ellen mcarthur


Ellen MacArthur

Dame Ellen Patricia MacArthur DBE (born July 8, 1976) is a retired English sailor and charity founder from Whatstandwell, Derbyshire, now based in Cowes, Isle of Wight. She is a successful solo long-distance yachtswoman who gained international renown for breaking the world record for the fastest solo circumnavigation of the globe in 2005. On February 7, 2005, MacArthur completed a 27,348-mile circumnavigation of the globe in 71 days, 14 hours, 18 minutes, and 33 seconds, breaking the previous record held by Frenchman Francis Joyon by over 1 day and 8 hours. Her voyage was the fastest solo circumnavigation of the world by any sailor at the time, though Joyon later reclaimed the record in 2008.

Charities and Foundations

In 2003, MacArthur founded the Ellen MacArthur Trust (now the Ellen MacArthur Cancer Trust), a charity that takes young people aged 8-24 sailing to help them regain confidence while recovering from cancer, leukemia, and other serious illnesses. In 2010, she launched the Ellen MacArthur Foundation, a charity that works with businesses, policymakers, and academics to accelerate the transition to a circular economy - a model of production and consumption aimed at minimizing waste and making the most of resources.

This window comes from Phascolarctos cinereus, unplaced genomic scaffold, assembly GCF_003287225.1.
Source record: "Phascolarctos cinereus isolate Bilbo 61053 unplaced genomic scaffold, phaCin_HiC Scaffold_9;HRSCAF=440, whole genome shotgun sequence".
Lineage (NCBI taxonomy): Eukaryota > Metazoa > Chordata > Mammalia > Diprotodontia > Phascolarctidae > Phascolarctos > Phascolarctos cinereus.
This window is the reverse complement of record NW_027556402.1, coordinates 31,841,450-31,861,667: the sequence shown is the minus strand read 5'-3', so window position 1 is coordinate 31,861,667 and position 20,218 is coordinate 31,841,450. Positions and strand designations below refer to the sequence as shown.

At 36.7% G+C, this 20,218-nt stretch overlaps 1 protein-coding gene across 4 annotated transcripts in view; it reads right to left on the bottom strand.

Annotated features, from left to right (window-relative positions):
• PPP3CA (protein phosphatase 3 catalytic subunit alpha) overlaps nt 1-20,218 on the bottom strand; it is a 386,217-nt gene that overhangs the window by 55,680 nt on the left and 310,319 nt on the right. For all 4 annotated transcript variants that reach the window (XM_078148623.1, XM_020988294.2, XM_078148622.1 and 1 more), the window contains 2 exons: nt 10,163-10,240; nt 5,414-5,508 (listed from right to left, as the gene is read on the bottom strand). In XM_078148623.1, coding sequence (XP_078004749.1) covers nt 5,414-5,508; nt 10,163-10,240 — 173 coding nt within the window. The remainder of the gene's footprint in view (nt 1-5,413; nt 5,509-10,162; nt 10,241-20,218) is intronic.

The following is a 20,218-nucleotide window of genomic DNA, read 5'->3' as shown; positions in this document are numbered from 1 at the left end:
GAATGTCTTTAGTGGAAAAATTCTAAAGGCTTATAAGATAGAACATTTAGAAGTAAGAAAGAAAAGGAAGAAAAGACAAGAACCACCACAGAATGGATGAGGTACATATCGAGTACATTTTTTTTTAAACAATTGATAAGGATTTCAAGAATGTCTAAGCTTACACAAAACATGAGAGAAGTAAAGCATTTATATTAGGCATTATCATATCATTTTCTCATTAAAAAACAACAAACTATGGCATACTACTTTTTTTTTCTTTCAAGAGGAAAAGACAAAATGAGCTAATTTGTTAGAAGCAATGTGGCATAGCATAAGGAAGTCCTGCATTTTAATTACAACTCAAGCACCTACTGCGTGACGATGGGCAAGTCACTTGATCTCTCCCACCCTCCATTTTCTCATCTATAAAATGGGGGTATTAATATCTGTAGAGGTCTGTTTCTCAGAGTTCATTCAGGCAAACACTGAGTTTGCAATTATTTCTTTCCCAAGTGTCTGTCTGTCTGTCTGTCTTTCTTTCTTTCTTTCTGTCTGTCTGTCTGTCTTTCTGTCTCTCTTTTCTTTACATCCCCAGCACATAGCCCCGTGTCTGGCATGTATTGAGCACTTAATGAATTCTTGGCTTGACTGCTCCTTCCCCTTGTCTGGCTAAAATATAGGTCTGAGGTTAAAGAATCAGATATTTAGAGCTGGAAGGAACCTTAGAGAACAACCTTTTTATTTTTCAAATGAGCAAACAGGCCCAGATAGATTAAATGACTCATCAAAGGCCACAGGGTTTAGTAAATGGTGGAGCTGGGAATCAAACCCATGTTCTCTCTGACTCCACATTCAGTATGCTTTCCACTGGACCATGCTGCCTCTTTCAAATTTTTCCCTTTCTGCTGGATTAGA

Other Achievements

MacArthur has authored several books, including autobiographies "Taking on the World" (2002), "Race Against Time" (2005), and "Full Circle" (2010). She has also appeared on various TV shows like "Desert Island Discs," "Top Gear," and "Jamie's Dream School." In 2005, shortly after her record-breaking voyage, MacArthur became the youngest woman to be made a Dame Commander of the Order of the British Empire (DBE) at age 28.
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did ellen macarthur go aloft
Yes, Ellen MacArthur did go aloft (climb up the mast) during her record-breaking solo circumnavigation of the globe in 2005. The Guardian article states: "During her voyage, MacArthur suffered burns to her arm, was battered and bruised when she had to climb her boat's 90ft mast, and narrowly avoided a collision with a whale." So MacArthur had to climb the 90-foot (27-meter) tall mast of her trimaran B&Q during the challenging voyage, likely to perform repairs or adjustments to the rigging and sails. This resulted in her getting battered and bruised, highlighting the physical demands and risks involved in such a solo sailing endeavor.
what challenges did Ellen MacArthur face during her record-breaking voyage
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